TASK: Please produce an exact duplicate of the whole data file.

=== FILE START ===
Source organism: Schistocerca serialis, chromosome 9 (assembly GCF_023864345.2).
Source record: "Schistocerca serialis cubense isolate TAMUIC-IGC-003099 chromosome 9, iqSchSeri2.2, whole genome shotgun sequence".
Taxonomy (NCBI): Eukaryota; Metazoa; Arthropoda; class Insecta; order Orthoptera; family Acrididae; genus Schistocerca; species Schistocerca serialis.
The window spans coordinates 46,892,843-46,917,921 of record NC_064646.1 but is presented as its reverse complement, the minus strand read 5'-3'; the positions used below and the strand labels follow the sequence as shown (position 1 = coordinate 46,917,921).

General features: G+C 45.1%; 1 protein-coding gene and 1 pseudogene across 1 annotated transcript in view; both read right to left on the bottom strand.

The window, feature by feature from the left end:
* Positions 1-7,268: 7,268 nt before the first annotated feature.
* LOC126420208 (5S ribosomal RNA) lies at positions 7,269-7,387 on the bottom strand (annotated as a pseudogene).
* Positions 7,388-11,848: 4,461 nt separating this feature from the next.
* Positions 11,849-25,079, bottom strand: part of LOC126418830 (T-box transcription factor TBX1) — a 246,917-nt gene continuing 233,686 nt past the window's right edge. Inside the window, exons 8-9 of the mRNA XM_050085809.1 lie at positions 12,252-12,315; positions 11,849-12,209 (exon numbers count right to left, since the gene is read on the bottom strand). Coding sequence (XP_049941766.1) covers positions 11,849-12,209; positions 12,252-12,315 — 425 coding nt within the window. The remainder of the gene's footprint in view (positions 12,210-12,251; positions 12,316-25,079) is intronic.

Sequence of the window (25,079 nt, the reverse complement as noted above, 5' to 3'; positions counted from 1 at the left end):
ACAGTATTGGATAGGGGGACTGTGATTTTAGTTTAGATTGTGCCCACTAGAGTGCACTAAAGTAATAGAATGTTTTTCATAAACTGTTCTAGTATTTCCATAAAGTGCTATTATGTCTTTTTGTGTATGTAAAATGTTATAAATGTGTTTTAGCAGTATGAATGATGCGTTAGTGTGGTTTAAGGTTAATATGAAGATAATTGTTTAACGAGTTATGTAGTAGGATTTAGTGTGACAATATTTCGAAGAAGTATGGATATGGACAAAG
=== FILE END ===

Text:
Source organism: Schistocerca serialis, chromosome 9 (assembly GCF_023864345.2).
Source record: "Schistocerca serialis cubense isolate TAMUIC-IGC-003099 chromosome 9, iqSchSeri2.2, whole genome shotgun sequence".
Taxonomy (NCBI): Eukaryota; Metazoa; Arthropoda; class Insecta; order Orthoptera; family Acrididae; genus Schistocerca; species Schistocerca serialis.
The window spans coordinates 46,892,843-46,917,921 of record NC_064646.1 but is presented as its reverse complement, the minus strand read 5'-3'; the positions used below and the strand labels follow the sequence as shown (position 1 = coordinate 46,917,921).

General features: G+C 45.1%; 1 protein-coding gene and 1 pseudogene across 1 annotated transcript in view; both read right to left on the bottom strand.

The window, feature by feature from the left end:
* Positions 1-7,268: 7,268 nt before the first annotated feature.
* LOC126420208 (5S ribosomal RNA) lies at positions 7,269-7,387 on the bottom strand (annotated as a pseudogene).
* Positions 7,388-11,848: 4,461 nt separating this feature from the next.
* Positions 11,849-25,079, bottom strand: part of LOC126418830 (T-box transcription factor TBX1) — a 246,917-nt gene continuing 233,686 nt past the window's right edge. Inside the window, exons 8-9 of the mRNA XM_050085809.1 lie at positions 12,252-12,315; positions 11,849-12,209 (exon numbers count right to left, since the gene is read on the bottom strand). Coding sequence (XP_049941766.1) covers positions 11,849-12,209; positions 12,252-12,315 — 425 coding nt within the window. The remainder of the gene's footprint in view (positions 12,210-12,251; positions 12,316-25,079) is intronic.

Sequence of the window (25,079 nt, the reverse complement as noted above, 5' to 3'; positions counted from 1 at the left end):
ACAGTATTGGATAGGGGGACTGTGATTTTAGTTTAGATTGTGCCCACTAGAGTGCACTAAAGTAATAGAATGTTTTTCATAAACTGTTCTAGTATTTCCATAAAGTGCTATTATGTCTTTTTGTGTATGTAAAATGTTATAAATGTGTTTTAGCAGTATGAATGATGCGTTAGTGTGGTTTAAGGTTAATATGAAGATAATTGTTTAACGAGTTATGTAGTAGGATTTAGTGTGACAATATTTCGAAGAAGTATGGATATGGACAAAG